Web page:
No Travel Apps (Another Reason not to buy Nokia)
I bought a “Windows Phone 7”-phone because it seemed stylish and fast. There aren’t as many apps, but who cares, I thought. I don’t use many apps except something for note-taking, SMS and the email software.
But now I wish I had an Android or iPhone. There seem to be some neat travel apps there that just aren’t available for my Nokia.
Serenity now, Insanity later
Zagreb is really not far away from home and it shows by the number of Germans one sees here. Wandering around, appreciating the architecture. Drinking beer.
I have met up with the author, V., again last night.
We went to a club near the lake in the south of the city. It was a long night of drinking vodka with ice. Around 2:50 he almost gets into a bar fight.
He announces: “Serenity now!” Then winks. “Insanity later.”
I like a man that knows his Seinfeld.
Fast forward a bit…
Around 5:00 he announces: “I will try to fuck the German girl in the bushes!”
And he did.
V. is one charismatic son of a bitch. It appears that he is often drunk. But damn, he is a fantastic talker. It’s really hard to not be drawn in. He is also constantly on the road for almost two years now. Meeting him here makes this place more exotic. Especially when he starts talking Russian or Portugese. Possibly to impress a girl.
The next day I wake up in my temporary home at 10 because the phone rings. Then I check my email. A friend became a father. He attaches pictures of his wife and the new-born child.
Last night seems meaningless now. We have a new fellow citizen.
For a second or two I am contemplating my own age and lack of children. Or even a wife. Or girlfriend. What am I doing? What is V. doing? Three nights ago he says: “You don’t get married, you’re unhappy. You get married, you’re unhappy.”
I think we should live to broaden our skills and to extend our knowledge. It does not matter that when we die, everything we have learned and experienced probably disappears into nothigness. It’s still a good way to spend the time on this planet. And every time we meet somebody we influence that person. And vice versa. So the more we know.. the more interesting things are for everyone. While we’re here.
There’s one problem though. Many worthwhile things aren’t obtained without risk. Real or perceived risk. We must play dangerously from time to time.
I find it very annoying when fear keeps me from doing something that must be done. Or should be done. And when my subconscious is inventing excuses to not do certain things.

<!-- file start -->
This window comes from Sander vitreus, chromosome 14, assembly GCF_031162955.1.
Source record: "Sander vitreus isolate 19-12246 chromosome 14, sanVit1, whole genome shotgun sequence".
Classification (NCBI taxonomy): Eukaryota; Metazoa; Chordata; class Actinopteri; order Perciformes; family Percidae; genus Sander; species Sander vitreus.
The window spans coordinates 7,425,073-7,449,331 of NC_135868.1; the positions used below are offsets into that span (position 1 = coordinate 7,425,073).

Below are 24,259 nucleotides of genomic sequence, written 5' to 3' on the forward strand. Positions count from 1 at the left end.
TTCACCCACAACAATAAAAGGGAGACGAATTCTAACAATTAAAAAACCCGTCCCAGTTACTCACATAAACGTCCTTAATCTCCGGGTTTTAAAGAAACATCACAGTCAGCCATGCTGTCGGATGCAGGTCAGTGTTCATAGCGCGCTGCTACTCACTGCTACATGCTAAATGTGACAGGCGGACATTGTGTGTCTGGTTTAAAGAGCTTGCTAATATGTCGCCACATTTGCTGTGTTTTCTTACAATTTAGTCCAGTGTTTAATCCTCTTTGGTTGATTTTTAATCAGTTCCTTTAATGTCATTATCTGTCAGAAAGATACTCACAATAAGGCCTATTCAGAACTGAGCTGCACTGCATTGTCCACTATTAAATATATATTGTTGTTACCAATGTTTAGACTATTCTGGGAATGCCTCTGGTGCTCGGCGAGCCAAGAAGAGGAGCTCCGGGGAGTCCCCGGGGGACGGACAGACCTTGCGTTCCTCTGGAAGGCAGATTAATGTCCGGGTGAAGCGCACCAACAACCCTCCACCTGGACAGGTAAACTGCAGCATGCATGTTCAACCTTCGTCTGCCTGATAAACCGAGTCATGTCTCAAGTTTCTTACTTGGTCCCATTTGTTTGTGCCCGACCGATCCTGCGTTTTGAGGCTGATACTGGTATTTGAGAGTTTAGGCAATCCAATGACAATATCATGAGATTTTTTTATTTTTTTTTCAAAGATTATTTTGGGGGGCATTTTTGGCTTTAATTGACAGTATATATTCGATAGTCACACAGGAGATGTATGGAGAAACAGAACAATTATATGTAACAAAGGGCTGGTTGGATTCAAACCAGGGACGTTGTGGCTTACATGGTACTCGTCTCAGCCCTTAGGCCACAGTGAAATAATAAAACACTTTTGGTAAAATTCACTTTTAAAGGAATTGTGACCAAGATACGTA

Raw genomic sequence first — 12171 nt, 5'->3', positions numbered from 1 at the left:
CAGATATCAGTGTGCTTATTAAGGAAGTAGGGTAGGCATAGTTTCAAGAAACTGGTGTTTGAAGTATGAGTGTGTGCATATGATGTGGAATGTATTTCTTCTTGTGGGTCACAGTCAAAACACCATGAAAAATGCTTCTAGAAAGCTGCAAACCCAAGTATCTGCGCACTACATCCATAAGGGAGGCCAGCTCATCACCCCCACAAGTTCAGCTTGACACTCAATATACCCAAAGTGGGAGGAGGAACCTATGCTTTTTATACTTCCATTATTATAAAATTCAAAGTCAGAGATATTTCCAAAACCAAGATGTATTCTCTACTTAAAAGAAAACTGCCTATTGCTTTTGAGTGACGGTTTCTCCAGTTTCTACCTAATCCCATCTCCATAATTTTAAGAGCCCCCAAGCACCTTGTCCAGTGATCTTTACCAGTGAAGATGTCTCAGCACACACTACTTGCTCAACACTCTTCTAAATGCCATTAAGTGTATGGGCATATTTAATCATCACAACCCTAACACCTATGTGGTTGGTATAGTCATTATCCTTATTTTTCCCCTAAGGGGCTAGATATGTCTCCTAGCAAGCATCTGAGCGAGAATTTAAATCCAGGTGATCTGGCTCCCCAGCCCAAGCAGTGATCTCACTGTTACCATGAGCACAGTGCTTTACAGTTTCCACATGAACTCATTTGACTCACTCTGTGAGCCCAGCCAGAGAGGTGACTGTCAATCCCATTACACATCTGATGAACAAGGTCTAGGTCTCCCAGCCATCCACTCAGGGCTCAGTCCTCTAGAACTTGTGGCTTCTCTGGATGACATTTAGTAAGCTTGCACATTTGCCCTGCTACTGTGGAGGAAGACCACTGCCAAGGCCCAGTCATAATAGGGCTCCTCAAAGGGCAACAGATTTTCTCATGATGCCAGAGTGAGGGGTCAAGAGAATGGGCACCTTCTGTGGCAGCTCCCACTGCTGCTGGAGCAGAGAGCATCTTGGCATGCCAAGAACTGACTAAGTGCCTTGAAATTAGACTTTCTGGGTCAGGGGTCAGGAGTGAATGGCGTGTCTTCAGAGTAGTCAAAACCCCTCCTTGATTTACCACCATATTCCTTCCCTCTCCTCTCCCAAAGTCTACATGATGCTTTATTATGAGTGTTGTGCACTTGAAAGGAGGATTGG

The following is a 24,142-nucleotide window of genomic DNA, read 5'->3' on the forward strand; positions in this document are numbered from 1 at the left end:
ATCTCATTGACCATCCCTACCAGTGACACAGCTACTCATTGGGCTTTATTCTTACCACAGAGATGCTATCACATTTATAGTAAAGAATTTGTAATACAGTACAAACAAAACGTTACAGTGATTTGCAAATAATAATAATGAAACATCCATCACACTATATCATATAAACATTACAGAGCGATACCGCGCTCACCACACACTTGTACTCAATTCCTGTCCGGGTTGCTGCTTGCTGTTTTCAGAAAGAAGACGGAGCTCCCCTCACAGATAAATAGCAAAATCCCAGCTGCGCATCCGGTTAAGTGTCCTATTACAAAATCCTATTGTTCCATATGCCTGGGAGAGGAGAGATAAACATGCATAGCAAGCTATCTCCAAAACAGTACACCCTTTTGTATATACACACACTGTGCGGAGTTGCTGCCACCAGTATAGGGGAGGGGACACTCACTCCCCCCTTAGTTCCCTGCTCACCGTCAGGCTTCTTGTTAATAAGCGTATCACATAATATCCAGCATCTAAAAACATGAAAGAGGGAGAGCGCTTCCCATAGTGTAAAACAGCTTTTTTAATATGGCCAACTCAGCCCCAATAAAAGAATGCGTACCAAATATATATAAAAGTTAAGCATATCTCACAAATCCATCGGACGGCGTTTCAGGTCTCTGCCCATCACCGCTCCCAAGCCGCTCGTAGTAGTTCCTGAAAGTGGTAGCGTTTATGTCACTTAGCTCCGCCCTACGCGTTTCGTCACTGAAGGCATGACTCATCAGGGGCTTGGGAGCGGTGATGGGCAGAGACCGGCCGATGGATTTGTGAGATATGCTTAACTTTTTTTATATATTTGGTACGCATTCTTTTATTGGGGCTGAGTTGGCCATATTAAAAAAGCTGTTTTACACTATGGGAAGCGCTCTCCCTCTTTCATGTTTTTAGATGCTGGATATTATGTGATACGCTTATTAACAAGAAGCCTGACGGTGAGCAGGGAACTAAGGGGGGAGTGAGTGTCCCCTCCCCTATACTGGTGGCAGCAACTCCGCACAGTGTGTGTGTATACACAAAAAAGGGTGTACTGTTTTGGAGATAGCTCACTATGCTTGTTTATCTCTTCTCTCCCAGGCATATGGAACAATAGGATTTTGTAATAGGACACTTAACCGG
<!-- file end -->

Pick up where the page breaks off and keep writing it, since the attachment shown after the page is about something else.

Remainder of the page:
I moved into my new apartment today. It’s outside of the main area, south of the river, in a tall soviet-era building. It’s cozy, has fast Internet, but there’s nothing interesting in the vicinity. Also at night it’s quite dark and seems deserted.
Nothing much else happened. Except perhaps:
I was having a coffee somewhere when I saw a very pretty girl selling ice-cream on the street. I watched her and she kept looking over, from time to time interrupted by children that she sold her wares to. Or her mobile phone. Eventually I walked over and introduced myself.
She seemed happy about it and also a little bit nervous. We talked about her studies and how half of Zagreb disappears during the summer because everyone migrates to the beaches.
An old lady interrupted and bought her granddaughter an ice cream.
Then I asked the girl when she is finished with work and told her that I want to have a drink with her when she is done. Unfortunately she declined. It was worth a try, I thought.
Later I passed the same corner where she was working while she was closing up shop.
Her boyfriend picked her up.
Gdje je zabava?
"Gdje je zabava?" - That’s from a printout of Croatian phrases that I carry around in my pocket. It means: "Where is the party?"
Two days ago I have arrived in Zagreb.
Once again I got the itch to travel and I started playing around with Google Maps, switching back and forth between the map and flight search engines. So many possibilities.. Buenos Aires, Medellin, I heard Cambodia is an adventure..
I also read a few blogs regularly. About half of them are travel oriented. And what do you know: One of my favourite bloggers and book authors is in Zagreb! Might just as well go there I decided. Even if there is no meet up, it still is a place that I have never been to. And it’s close, less than six hours of.. driving.
So yeah, I came here, met the guy, had a good time drinking with him. And now, after two days I am homeless again. Luckily I just have a small bag of stuff and a car that can ( in the worst case scenario ) be used as an apartment.
Just kidding. There is of course no need.
I have found a cheap hotel far away from the city centre for tonight. And from tomorrow on I have a furnished apartment. With Wi-Fi and a washing machine. Not as cheap as I hoped, but close to the middle of things.
About this city.
As far as I know, Croatia’s main business is tourism, but that is not a good enough explanation for the incredible friendliness of the people. They are just so NICE.
I wonder about three things:
1. Are they so nice because there’s not so many tourists in Zagreb? ( I assume most people go to the beaches and places like Hvar, Split and Dubrovnik in the south. )
2. Are they nice to each other and their neighbours, too?
3. How on earth was there a war here just years ago?
Anyway, more research is needed.
For now I enjoy the weather and the good tram system where you never buy tickets. Yep, don’t buy a ticket. I tried an an older lady stopped me with a “Don’t be a sucker”-look. Then a younger one explained to me how to spot a train-cop.
She was a law student.
I asked her: “But doesn’t this behavior lead to anarchy?”
"Yes, maybe." And then she laughed.
It’s the laughter that made my day. Not the reason for it.
Those fantastic people. And those beautiful Croatian women.
Okay, it’s time to move to my - no doubt brilliant - room in that hotel. If I can find it.